My panel was treated to lunch and we ate with a group of librarians who were attending the meeting. I really enjoyed this informal time to talk with health sciences librarians and hear about their experiences and what is going on in their libraries. I met librarians from the National Institutes of Health, Food and Drug Administration, Agency for Healthcare Research and Quality, Centers for Medicare and Medicaid Services, Office of Minority Health, National Institutes for Standard s and Technology and others. I didn’t know that so many of these agencies had librarians.

As guests, we were invited to attend other sessions in the meeting. After lunch, I stayed for two afternoon sessions. The first was on electronic resources management, and the second was a PubMed Update. The ERM session kind of went over my head since I have no experience with that aspect of librarianship. The PubMed session interested me though, as the presenter was sharing about changes to PubMed, which includes versioning, advanced search options, and faceted searching.



I really enjoyed this experience. Not only did I have the opportunity to network with federal health sciences librarians, but it is also the first time I felt like an expert instead of a lowly student still trying to learn everything. In his post, “You Are Now An Information Professional”, Chris Eaker shares about the importance of realizing he is no longer a beginner in library science. I can totally relate. This opportunity to speak at the HHSLC meeting helped me to realize how much I have learned, and that even though I am still a student, I have knowledge that can benefit others, and I can even teach other professionals a thing or two. I am definitely looking forward to future opportunities to speak, network, and share knowledge.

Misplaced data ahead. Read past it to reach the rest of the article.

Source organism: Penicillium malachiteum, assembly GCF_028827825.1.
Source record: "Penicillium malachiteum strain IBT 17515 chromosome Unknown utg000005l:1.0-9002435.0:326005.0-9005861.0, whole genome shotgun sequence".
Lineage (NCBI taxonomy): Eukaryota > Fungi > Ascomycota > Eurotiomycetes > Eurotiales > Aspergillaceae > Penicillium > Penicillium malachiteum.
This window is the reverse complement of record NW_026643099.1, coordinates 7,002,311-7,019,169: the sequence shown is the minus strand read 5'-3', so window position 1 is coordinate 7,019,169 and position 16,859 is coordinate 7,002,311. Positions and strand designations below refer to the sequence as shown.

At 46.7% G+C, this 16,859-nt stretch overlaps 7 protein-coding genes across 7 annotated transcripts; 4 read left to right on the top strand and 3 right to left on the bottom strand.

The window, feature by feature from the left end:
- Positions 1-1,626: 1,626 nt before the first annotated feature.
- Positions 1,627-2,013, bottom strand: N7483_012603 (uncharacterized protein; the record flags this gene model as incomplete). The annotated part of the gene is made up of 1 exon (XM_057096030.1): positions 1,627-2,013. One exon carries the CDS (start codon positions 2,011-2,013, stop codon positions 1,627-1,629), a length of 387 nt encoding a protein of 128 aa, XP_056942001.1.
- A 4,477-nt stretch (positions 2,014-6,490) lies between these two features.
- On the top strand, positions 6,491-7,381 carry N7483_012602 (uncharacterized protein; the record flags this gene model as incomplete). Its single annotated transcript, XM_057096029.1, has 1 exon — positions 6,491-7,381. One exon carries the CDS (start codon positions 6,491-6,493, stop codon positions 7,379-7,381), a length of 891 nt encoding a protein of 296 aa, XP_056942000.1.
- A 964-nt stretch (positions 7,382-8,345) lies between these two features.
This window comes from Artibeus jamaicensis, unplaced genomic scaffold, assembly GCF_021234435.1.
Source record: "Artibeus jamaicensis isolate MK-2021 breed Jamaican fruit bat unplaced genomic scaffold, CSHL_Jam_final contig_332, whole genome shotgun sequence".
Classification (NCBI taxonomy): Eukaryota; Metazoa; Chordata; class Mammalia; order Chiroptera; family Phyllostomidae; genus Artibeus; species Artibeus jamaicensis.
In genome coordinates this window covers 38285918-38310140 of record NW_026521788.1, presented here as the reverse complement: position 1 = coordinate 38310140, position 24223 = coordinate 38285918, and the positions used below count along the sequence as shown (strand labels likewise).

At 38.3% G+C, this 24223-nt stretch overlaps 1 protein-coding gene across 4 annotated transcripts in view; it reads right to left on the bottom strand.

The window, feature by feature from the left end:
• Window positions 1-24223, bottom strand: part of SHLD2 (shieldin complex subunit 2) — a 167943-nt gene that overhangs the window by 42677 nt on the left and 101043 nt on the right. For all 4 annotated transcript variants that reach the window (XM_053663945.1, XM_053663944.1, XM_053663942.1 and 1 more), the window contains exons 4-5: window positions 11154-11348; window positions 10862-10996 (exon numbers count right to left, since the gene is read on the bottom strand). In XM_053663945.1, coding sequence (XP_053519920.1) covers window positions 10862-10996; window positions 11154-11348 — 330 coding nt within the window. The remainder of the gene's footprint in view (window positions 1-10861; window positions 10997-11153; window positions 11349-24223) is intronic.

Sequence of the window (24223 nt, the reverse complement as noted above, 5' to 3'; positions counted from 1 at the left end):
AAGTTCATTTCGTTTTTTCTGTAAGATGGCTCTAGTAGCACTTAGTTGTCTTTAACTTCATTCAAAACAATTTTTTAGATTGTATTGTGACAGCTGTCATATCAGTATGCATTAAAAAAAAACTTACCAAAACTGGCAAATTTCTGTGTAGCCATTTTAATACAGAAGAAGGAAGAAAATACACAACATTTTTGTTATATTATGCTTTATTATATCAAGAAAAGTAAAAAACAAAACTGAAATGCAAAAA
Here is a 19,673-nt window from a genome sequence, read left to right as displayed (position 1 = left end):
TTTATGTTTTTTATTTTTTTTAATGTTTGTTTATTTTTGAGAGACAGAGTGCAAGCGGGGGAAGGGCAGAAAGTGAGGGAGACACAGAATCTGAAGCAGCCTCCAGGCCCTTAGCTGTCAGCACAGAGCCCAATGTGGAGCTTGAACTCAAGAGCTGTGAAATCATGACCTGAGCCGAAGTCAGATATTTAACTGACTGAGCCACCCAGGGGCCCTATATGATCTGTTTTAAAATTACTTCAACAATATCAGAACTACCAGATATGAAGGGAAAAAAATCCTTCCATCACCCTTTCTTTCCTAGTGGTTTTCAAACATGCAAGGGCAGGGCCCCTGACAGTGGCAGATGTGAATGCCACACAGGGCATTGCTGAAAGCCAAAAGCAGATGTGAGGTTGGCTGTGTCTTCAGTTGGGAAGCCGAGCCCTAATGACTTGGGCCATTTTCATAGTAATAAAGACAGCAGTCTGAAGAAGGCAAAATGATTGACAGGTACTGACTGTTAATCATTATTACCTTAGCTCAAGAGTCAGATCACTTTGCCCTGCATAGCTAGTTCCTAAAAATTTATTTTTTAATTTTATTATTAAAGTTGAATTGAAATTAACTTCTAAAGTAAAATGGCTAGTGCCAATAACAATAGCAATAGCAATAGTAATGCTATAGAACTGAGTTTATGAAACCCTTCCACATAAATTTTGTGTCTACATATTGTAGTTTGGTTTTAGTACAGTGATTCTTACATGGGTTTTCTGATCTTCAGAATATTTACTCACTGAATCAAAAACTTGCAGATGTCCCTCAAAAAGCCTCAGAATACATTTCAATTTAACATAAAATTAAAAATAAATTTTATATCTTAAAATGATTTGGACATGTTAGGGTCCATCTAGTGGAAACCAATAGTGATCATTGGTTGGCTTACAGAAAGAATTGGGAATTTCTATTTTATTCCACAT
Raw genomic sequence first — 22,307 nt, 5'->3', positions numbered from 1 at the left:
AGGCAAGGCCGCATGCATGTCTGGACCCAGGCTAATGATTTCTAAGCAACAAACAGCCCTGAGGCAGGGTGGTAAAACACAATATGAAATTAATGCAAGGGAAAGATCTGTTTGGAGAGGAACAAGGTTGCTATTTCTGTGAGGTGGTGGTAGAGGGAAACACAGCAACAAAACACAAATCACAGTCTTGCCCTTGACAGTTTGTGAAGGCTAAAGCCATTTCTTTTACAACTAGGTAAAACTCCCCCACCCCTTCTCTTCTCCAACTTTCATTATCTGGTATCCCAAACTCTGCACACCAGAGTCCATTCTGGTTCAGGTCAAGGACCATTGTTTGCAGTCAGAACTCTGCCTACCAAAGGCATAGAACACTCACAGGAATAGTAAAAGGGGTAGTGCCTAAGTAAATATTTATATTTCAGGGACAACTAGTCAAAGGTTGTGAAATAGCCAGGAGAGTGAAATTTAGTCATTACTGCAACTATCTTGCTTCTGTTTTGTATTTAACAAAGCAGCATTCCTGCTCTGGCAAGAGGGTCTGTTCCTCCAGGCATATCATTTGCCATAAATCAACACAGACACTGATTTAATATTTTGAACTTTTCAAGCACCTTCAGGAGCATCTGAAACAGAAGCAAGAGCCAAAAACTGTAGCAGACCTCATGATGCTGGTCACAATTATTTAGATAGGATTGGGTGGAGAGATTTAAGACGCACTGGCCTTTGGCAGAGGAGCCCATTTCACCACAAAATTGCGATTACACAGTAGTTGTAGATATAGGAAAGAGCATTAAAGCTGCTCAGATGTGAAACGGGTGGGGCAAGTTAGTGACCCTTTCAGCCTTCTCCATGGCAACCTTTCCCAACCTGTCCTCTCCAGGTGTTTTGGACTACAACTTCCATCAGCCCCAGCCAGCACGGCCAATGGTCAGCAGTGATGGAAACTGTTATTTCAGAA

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Leave a Comment
  1. Lesley / May 23 2012 3:35 pm

    What an awesome experience for you! Congratulations! 😀

    • LibGirl09 / May 23 2012 6:48 pm

      Thanks Lesley!

  2. Evelyn N. Alfred / May 24 2012 6:37 am

    Now that you’ve done it once, will you look for opportunities to present at more conferences?

    P.S. The highly textured librarian post featuring you is live on Monday.

    • LibGirl09 / May 26 2012 1:34 pm

      Yes, I think I will. I’m interested in doing a poster presentation or another panel presentation. I just have to figure out where and what topic.

  3. Variegated Stacks / May 25 2012 2:35 pm

    Wow…it sounds like you had a lot of fun at the conference. I too can relate that I am no longer a librarian newbie. I love the beauty of this profession…first you become the student…practionner….mentor…teacher. Full circle.

    • LibGirl09 / May 26 2012 2:02 pm

      I did have fun. I am loving the librarian profession as well! 🙂